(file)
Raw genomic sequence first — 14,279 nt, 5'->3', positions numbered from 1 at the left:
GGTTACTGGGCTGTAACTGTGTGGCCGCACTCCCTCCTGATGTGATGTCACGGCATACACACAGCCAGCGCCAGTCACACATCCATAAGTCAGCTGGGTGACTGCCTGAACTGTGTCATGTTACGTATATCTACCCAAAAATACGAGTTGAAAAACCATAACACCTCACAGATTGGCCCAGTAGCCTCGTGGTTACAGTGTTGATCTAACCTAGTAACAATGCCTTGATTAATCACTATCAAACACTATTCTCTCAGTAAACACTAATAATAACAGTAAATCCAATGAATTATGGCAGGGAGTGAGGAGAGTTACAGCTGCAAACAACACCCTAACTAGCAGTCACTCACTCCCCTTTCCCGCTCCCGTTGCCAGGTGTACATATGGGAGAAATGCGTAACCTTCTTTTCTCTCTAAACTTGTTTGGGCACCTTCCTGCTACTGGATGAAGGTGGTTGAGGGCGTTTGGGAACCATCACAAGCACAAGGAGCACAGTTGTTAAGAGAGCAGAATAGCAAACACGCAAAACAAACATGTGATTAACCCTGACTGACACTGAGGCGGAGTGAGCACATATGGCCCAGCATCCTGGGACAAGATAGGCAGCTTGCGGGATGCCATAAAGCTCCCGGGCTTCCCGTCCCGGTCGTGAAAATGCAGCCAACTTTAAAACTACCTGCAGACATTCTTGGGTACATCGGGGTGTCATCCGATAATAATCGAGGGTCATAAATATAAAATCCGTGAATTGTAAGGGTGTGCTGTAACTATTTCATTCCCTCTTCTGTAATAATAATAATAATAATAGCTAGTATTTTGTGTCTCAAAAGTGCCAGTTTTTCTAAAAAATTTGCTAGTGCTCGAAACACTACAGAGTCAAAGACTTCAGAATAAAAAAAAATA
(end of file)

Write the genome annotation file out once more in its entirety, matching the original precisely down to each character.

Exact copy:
Raw genomic sequence first — 14,279 nt, 5'->3', positions numbered from 1 at the left:
GGTTACTGGGCTGTAACTGTGTGGCCGCACTCCCTCCTGATGTGATGTCACGGCATACACACAGCCAGCGCCAGTCACACATCCATAAGTCAGCTGGGTGACTGCCTGAACTGTGTCATGTTACGTATATCTACCCAAAAATACGAGTTGAAAAACCATAACACCTCACAGATTGGCCCAGTAGCCTCGTGGTTACAGTGTTGATCTAACCTAGTAACAATGCCTTGATTAATCACTATCAAACACTATTCTCTCAGTAAACACTAATAATAACAGTAAATCCAATGAATTATGGCAGGGAGTGAGGAGAGTTACAGCTGCAAACAACACCCTAACTAGCAGTCACTCACTCCCCTTTCCCGCTCCCGTTGCCAGGTGTACATATGGGAGAAATGCGTAACCTTCTTTTCTCTCTAAACTTGTTTGGGCACCTTCCTGCTACTGGATGAAGGTGGTTGAGGGCGTTTGGGAACCATCACAAGCACAAGGAGCACAGTTGTTAAGAGAGCAGAATAGCAAACACGCAAAACAAACATGTGATTAACCCTGACTGACACTGAGGCGGAGTGAGCACATATGGCCCAGCATCCTGGGACAAGATAGGCAGCTTGCGGGATGCCATAAAGCTCCCGGGCTTCCCGTCCCGGTCGTGAAAATGCAGCCAACTTTAAAACTACCTGCAGACATTCTTGGGTACATCGGGGTGTCATCCGATAATAATCGAGGGTCATAAATATAAAATCCGTGAATTGTAAGGGTGTGCTGTAACTATTTCATTCCCTCTTCTGTAATAATAATAATAATAATAGCTAGTATTTTGTGTCTCAAAAGTGCCAGTTTTTCTAAAAAATTTGCTAGTGCTCGAAACACTACAGAGTCAAAGACTTCAGAATAAAAAAAAATA